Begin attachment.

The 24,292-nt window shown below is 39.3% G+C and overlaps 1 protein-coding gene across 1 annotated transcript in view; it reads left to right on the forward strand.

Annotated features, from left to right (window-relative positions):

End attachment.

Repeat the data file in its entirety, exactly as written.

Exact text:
The 24,292-nt window shown below is 39.3% G+C and overlaps 1 protein-coding gene across 1 annotated transcript in view; it reads left to right on the forward strand.

Annotated features, from left to right (window-relative positions):